The Great Baseball Ride: Game 10; Oakland A’s.

“The pleasure of rooting for Goliath is that you can expect to win. The pleasure of rooting for David is that, while you don’t know what to expect, you stand at least a chance of being inspired.” 

Michael Lewis, Moneyball: The Art of Winning an Unfair Game

Keke and I woke early and departed the Super 8 Boardwalk via car for a walk on the beach in Santa Cruz.  If you get there early enough, you can park on the pier for free. We walk for a while first, then she took off for a run back down the beach and I took my sandals off to walk in the surf.  The water here is quite cold, but if feels good to feel the sand and the water. So much of our environment is unnatural now that I think it’s good to reconnect with nature.  I think people call this grounding and some have connected it to health benefits. I don’t know if any of that is true, but I know it feels like a good thing to do.

Eventually, Keke and I met up again and headed back to the hotel for breakfast.  The front desk guy is super excited when he learns of our trip. He is tatted up and has a California surfer vibe.  He has a pleasant joy about him that made our conversation fun. His 12 year old son is obsessed with baseball and he says he’ll love our story.  I hope they’ll get to experience something like we are doing, because I am loving this time with my son as I am sure he would with his.

After a slow morning, we pack up and head up the One.  It’s game day today; Reds vs. A’s in Oakland. It also happens to be a 12:30pm PST game, so our dillydallying is not helping us.  Route 1 takes longer than the Interstates, but it is worth it. We have to be smart and make sure we can make good enough time and still take in the beauty.  Doing so is well worth it, because Route One may be the prettiest road I’ve ever been on (we drive a lot, so that’s saying something).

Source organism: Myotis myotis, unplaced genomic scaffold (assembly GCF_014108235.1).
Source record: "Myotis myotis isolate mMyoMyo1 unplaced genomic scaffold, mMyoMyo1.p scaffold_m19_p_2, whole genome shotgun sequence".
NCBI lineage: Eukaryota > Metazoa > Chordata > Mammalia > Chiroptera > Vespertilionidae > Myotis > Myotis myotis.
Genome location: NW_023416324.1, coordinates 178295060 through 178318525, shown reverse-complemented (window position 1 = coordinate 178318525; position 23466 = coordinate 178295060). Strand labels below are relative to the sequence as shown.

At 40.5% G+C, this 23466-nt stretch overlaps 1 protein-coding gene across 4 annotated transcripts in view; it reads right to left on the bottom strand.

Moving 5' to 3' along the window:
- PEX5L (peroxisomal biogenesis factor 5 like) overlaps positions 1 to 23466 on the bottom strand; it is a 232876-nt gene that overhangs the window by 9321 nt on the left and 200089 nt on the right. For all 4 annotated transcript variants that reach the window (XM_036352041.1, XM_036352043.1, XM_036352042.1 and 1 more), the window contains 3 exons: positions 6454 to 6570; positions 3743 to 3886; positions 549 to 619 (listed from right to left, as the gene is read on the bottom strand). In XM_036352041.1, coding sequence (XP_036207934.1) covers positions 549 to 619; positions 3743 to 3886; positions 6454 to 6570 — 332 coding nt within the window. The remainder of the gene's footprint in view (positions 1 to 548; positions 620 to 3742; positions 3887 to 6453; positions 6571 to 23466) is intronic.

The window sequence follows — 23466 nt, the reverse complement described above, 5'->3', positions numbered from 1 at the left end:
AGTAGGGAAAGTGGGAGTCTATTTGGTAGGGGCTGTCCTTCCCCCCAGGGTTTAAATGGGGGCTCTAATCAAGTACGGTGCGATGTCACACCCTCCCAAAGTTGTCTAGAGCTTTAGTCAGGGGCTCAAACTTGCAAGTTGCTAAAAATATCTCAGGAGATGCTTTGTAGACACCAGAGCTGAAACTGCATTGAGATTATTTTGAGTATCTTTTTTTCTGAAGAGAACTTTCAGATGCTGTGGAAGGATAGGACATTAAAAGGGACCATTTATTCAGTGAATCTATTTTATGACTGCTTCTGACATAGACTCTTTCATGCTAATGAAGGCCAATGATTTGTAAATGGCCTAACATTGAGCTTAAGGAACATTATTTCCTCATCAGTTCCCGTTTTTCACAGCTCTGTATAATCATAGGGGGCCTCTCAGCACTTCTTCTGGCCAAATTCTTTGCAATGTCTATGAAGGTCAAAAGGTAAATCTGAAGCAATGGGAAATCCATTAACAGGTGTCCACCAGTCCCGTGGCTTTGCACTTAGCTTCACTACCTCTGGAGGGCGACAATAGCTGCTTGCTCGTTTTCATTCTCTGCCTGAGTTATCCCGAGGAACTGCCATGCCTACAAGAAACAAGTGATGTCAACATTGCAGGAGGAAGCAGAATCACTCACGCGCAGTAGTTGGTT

Keke hunts for tickets and advance parking while we drive.  She has become a pro at this, and finds $30 parking for $25, and scores four tickets for $10 a piece – all on Stubhub.  

I like that Oakland has a large parking area around the stadium.  This not only is easier, but also seems safer. For the first time since Atlanta (and it was minimal then), I noticed some tailgating.  We don’t do that well in Minnesota as, like many other stadiums, our park in jammed into a downtown with little to no surface parking available, but I have loved seeing it at the stadiums that allow it.  

I thought I would see tailgating all over Dodger Stadium the previous game as they also have a large surface parking space, but they basically banned it (if not directly, by banning alcohol).  We park near a group of guys blasting hip hop music, enjoying some beers, and grilling. These guys looked like they were having the most fun that could possibly be had in the world at that moment.

Another thing that I noticed about the parking in Oakland is that the idea of directing people seemed to be non-existent.  Normally, when entering a big surface-level stadium lot, you have significant direction to your spot so every spot is taken and they don’t underpark the lot.  There was no direction here, although that could have been because we arrived a bit late, or it could have been because the lot was not going to be remotely full.